“Frame Game” is an occasional Slate department based on the premise that who wins in Washington is often determined by how the issue is framed. The author neither endorses nor condemns any of the views expressed, however laudatory or repellent.
At 4:15 p.m. ET on April 1, CNN reported that Judge Susan Webber Wright was granting President Clinton’s motion to dismiss the Paula Jones sexual harassment case. Within minutes, Clinton’s allies waded into the media to frame the decision. In one scene, replayed on television throughout the evening, a reporter asked Monica Lewinsky’s attorney William Ginsburg what the ruling meant. “It means that there never was a Paula Jones case,” said Ginsburg. “I trust you’ll put the proper spin on that.”
Actually, reporters didn’t have to spin Ginsburg’s remark or any other line put out by the Clinton camp. The Clintonites gave them the spin prepackaged: Clinton was “vindicated,” Wright was the country’s most honest Republican, and Independent Counsel Kenneth Starr had lost the legal excuse for his vendetta against the president. The most breathtaking spin of the evening–that “there never was a Paula Jones case”–was swallowed whole. The war of words between Clinton and his enemies looked, as it so often does, like the ground war between the United States and Iraq: one side advancing with remorseless efficiency, the other side fleeing in disarray.
1 “No Merit.” Reporters like to show off their savvy by picking out the most obvious spin they’ve been fed and exposing it as such. In this case, the buzzword put out by former White House Counsel Lanny Davis and other Clinton flacks was “vindication.” Journalists were so fixated on maintaining a skeptical distance from the V-word that they neglected to screen out subtler phrases through which Clinton’s surrogates equated his legal escape with moral exoneration. On ABC’s Nightline, George Stephanopoulos proclaimed, “This wipes away any question of guilt.” Seizing on Wright’s conclusion that Jones’ legal case was “without merit,” the Clintonites constantly repeated this phrase to imply that Wright had dismissed Jones’ whole story. By the end of ABC’s World NewsTonight, Peter Jennings was telling viewers that according to the judge, “the charges against the president had no merit.”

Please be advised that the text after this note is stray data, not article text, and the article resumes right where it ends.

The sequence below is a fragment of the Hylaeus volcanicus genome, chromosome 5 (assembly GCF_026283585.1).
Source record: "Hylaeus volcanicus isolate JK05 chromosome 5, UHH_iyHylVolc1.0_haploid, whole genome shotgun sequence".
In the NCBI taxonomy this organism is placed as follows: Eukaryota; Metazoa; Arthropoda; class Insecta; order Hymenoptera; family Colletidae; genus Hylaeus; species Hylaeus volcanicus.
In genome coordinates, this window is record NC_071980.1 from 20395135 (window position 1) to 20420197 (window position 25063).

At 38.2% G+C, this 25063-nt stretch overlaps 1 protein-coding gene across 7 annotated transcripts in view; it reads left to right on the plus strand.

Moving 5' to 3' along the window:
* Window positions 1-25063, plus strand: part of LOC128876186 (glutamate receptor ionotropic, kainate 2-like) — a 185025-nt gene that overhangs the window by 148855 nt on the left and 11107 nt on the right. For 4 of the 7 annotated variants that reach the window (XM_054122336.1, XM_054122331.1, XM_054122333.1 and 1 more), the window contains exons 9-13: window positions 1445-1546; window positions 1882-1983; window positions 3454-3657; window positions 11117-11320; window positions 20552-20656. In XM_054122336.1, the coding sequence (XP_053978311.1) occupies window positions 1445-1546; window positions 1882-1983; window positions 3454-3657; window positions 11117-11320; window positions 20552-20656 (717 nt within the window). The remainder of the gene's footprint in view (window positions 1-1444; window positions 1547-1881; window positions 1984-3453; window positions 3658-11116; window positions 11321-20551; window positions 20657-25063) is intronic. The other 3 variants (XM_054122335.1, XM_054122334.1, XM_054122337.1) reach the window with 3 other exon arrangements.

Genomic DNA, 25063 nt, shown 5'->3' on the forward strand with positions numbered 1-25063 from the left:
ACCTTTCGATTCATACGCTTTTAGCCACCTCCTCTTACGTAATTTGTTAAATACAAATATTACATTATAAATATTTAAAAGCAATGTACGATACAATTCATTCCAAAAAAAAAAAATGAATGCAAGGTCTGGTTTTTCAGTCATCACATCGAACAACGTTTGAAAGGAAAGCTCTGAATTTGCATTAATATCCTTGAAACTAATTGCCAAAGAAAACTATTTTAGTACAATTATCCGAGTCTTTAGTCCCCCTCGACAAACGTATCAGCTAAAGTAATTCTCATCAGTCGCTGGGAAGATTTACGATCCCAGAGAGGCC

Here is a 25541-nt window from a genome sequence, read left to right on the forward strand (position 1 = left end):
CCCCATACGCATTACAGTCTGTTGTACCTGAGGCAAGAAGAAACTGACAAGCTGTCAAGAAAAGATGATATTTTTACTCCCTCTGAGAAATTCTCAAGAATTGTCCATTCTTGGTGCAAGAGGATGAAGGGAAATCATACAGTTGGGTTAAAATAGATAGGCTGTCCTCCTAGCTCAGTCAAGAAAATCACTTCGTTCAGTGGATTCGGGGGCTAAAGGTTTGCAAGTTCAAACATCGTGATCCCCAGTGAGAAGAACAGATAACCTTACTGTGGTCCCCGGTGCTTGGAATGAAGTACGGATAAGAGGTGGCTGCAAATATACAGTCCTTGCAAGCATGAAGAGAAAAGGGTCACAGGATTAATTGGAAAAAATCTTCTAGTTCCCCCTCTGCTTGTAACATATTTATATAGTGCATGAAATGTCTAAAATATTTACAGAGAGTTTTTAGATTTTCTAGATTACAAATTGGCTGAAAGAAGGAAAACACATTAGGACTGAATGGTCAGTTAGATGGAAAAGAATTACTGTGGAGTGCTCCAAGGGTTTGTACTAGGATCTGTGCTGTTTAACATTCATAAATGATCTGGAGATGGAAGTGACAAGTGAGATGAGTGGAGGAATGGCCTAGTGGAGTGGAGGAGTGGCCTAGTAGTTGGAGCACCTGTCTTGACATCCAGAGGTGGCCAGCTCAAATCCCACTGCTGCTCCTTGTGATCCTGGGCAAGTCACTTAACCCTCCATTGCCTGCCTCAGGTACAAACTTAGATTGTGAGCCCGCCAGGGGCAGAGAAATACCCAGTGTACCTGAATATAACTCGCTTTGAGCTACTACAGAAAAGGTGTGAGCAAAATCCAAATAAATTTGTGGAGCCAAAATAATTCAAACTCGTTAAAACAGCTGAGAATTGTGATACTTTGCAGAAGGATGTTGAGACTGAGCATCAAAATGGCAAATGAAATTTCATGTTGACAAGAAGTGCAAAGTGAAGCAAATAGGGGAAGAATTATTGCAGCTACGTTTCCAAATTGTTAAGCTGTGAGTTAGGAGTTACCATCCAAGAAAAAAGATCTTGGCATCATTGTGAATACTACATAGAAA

The advantage of the “no merit” line over the “vindication” line was that it enabled Clinton’s supporters to maintain their delicate policy of defending him without having to vouch explicitly–and perhaps falsely–for his innocence. “I’ve never believed [Jones’] story,” proclaimed Democratic consultant Mandy Grunwald on CNN’s Crossfire. On CNN’s Larry King Live, Davis offered a magnificently hollow testimonial: “I believe the president’s denial.”
Jones’ lawyers disputed the “vindication” spin but failed to organize an effective message of their own. The most promising line, auditioned by Pat Buchanan on Crossfire, was that Clinton’s alleged behavior, even if legal, was offensive. But Jones’ lead attorney, John Whitehead, lacked Buchanan’s delicacy in making the point. Wright had ruled that if Jones’ allegations were true, they still didn’t amount to a breach of law. Whitehead simply removed the hypothetical. “She presumed, basically, what Paula Jones testified, did happen,” Whitehead declared on Larry King Live. “The judge says very clearly that the attitude of the president was boorish.” At every opportunity, Whitehead graphically told viewers that Clinton had fondled Jones’ crotch, exposed his genitals, and asked her for oral sex. News anchors responded to these clumsy tactics by turning to other guests and changing the subject.
2 Judging the judge. When a federal judge acts against you, you can’t just profess shock and outrage, as Jones’ attorneys did after Wright’s decision. The judge starts with a presumption of fairness, and you have to tear that presumption down. The Clinton team’s assault on Starr is a textbook example. There were obvious avenues for a similar attack on Wright: her student-teacher relationship with Clinton in law school and her previous ruling–subsequently overturned–that Clinton couldn’t be sued until he left office. But Jones’ advisers failed to organize a concerted attack on these points. In one breath, they doubted her integrity; in the next, they affirmed it.
The Jones camp also tried to take the focus off Wright and put it back on what happened between Clinton and Jones in the hotel room. If the case was bogus, asked Buchanan, why did Clinton’s lawyer Bob Bennett offer $700,000 and an apology to make it go away? Ordinarily, this is a good strategy. But in this case, the story line of the hour–“Judge dismisses Jones case”–was too strong to evade. On television, as in court, you need an alternative theory (e.g., that Mark Fuhrman planted the evidence) to lend coherence and persuasiveness to the various holes in the prosecution (e.g., that the gloves don’t fit). Jones’ advisers failed to put out an alternative story line explaining not just how Wright had ruled incorrectly, but why.